Monday, August 18, 2008

What Would Jesus Sell?

What Would Jesus Sell?
Sarah McAlpine

In the 21st century, nothing is revolutionary in the world of dating. Social networking sites are ever evolving, as is the modernisation of religion. But can Christian dating sites justify charging for their services? Are Christians really using God as an endorser to a product or service?

Leading US Christian Dating service, Mingle goes to the extremes of offering a cash reward scheme for referrals which lead to membership. The site offers an initial free membership, and does not mention cost of full membership until well after joining. A sub section on the site ‘Gift Subscriptions’ does not mention prices either; one has to enter their login details before such information is disclosed. Basically, fees are never alluded to in the joining process.

After setting up a test account, digging around the site for close to an hour and reading the phrase “Join For Free” over and over, the Subscription page finally allowed me access. The price for a gift subscription for was set at $29.99/month but deals were offered for extended membership. A 12 Month subscription was offered at $119.88. Is this a small price to pay for eternal happiness?

The homepage of the site dedicates about half of the space to a search bar and “Join For Free” advertisement with a section to enter personal details. The other half includes four sample headshots of other members, testimonials, a success story (see right) and religious daily updates, such as the Daily Verse and Ministry Highlights.

A 2006 article of the Los Angeles Times entitled What Would Jesus Sell by Stephanie Simon touched base on the marketing behind Christian products and services. She claims that in 2004 the retail Christian industry reached heights of $4.3 billion. Items being sold included religious golf balls which featured a printed Bible verse and thongs with a pattern on the bottom which left the message ‘Follow Jesus’ in the sand. Simon states that Christian marketers are putting “a religious twist on unexpected products – marketed as a means to reach the unsuspecting and unsaved.”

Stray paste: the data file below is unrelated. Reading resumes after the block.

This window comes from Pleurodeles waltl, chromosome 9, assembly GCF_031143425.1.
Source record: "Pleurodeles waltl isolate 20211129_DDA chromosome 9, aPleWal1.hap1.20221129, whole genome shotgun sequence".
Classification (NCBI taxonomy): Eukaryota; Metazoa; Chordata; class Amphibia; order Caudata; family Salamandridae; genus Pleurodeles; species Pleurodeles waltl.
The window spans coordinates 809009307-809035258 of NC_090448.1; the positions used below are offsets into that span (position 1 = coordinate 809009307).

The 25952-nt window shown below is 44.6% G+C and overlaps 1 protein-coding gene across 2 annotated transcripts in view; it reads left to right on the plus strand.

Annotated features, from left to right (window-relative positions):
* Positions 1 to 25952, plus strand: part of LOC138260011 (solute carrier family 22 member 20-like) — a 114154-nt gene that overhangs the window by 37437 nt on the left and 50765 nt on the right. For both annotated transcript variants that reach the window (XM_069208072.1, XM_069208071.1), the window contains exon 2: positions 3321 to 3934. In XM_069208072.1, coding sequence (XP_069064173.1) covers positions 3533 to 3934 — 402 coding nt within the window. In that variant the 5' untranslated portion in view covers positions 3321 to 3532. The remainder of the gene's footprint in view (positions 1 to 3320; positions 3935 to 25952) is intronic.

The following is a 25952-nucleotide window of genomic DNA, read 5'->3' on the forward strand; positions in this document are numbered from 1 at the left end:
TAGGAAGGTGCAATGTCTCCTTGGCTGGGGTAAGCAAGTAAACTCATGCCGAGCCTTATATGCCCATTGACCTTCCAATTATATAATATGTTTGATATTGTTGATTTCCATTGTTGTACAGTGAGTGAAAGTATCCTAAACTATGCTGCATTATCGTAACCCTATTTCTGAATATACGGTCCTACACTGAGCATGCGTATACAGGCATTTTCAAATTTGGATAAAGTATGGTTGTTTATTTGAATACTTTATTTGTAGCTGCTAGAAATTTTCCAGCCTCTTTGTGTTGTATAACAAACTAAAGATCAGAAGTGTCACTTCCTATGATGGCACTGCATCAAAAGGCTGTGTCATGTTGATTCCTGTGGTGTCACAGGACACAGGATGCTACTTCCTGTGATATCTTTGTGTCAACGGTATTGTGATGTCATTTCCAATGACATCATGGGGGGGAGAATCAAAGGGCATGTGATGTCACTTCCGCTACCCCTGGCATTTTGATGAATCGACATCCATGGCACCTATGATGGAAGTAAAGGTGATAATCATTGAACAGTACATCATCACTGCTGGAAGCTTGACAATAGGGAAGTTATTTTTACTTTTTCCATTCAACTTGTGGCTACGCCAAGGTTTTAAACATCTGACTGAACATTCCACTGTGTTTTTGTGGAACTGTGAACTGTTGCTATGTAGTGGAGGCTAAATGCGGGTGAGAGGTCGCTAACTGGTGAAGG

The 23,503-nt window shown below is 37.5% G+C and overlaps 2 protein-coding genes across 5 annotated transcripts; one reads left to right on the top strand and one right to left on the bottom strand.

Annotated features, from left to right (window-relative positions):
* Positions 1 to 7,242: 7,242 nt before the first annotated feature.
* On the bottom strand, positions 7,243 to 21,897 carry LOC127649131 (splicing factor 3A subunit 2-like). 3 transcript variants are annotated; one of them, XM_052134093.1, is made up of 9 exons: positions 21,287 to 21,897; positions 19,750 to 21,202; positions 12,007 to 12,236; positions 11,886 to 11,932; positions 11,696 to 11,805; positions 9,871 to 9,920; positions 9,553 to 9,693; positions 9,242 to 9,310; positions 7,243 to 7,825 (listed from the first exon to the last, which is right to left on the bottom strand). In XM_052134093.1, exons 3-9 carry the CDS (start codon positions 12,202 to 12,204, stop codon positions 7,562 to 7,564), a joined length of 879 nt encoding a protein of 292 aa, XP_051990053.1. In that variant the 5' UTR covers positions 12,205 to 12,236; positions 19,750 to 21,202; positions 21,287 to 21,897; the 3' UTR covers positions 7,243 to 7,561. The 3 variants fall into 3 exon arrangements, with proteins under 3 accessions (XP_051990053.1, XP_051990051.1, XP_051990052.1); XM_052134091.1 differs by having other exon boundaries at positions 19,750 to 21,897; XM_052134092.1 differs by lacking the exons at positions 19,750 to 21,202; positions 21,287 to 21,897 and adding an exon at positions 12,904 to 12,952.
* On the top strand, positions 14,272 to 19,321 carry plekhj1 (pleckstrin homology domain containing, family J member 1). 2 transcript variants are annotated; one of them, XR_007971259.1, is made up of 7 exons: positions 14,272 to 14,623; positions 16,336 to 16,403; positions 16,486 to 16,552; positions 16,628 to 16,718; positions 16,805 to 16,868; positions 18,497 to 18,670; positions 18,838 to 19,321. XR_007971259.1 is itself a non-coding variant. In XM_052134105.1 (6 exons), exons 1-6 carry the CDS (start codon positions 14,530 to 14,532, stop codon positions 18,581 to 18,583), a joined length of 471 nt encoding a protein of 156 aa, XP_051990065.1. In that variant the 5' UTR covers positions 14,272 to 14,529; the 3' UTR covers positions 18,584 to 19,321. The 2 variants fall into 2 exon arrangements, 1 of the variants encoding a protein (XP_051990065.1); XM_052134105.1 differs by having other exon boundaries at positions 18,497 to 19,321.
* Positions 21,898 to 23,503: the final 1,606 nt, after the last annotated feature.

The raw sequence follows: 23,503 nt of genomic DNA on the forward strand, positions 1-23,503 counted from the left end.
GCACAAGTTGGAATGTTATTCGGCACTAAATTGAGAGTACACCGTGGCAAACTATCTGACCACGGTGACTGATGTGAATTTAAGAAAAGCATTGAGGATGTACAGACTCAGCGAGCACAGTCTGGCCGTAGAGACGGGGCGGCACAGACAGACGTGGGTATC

The ChristianMingle site is owned by The Sparks Network, a production company who dabble in many forms of income. While they describe themselves as one of the leading independent television production companies in the world, The Sparks also have a line of network services, including mobiles. The most appropriate for this discussion, however, is the range of tailor-made dating services it offers. These include dating for the Greeks; the Deaf; Black singles; Military singles; Single Parents and more. In fact the site currently lists 31 dating sites for target markets. With statistics like these, it is obvious that is a business and not set up in good faith. The exploitation of Christians and other groups in general for money is an enormous issue among society today. The hardest part, it would seem, is drawing the line between products created for good faith and products created for marketability.

Bob Siemon Designs is a company famous for making the WWJD? What Would Jesus Do? line of jewellery. The Bob Siemon Design website sells everything from cross pendants to dove earrings, even leopard-skin Bible covers. The company also teamed up with Mel Gibson to create Share the Passion of the Christ, a line of jewellery including the ‘Passion’ tagline. Accessories include a nail pendant with Isaiah 53:3 (“He was despised and rejected by men, a man of sorrows, and familiar with suffering. Like one from whom men hide their faces he was despised, and we esteemed him not.”) Graduation gifts include the inscription from Jeremiah 29:11 which reads, “"For I know the plans I have for you," declares the LORD, "plans to prosper you and not to harm you, plans to give you hope and a future."” It is debatable whether the verses are serving their exact purpose by providing inspiration in current day terms, or whether they have just been manipulated. Bob Siemon’s website, however, does include profitability in his core values. A statement on the page reads, “Sales growth combined with fair profits are essential in creating a healthy business, enabling our employees to accomplish their financial and career objectives.”

These days, it seems like every entrepreneur is seeking out ways to make a quick buck. When religion becomes involved, a whole range of moral questions enter into the scenario. My belief personally is that a Christian person will definitely feel more devoted to their faith by wearing it on their body, and wearing a cross is a commonly accepted sign of commitment to faith. When someone is purchasing a religious jewellery piece from a jeweller, there is no doubt in the consumer’s mind where their money is going. It only becomes a moral dilemma when companies state their affiliation with the church and God as a sales tactic, as sites such as ChristianMingle are doing. I believe it should be compulsory for these companies to state costs of services and where the money is going upfront as to maintain tact and marketability.

"Online Christian Dating For Christian Singles." 16 Aug. 2008 .

Simon, Stephanie. "What Would Jesus Sell." Los Angeles Times. 21 June 2006.16 Aug. 2008 .

"Welcome to Bob Siemon Designs - Christian Jewelry, Bibile Covers and Gifts." Bob Siemon Designs. 2007. 16 Aug. 2008 .

Siemon, Bob, ed. "Passion Jewelry." Share the Passion of the Christ. 16 Aug. 2008 .

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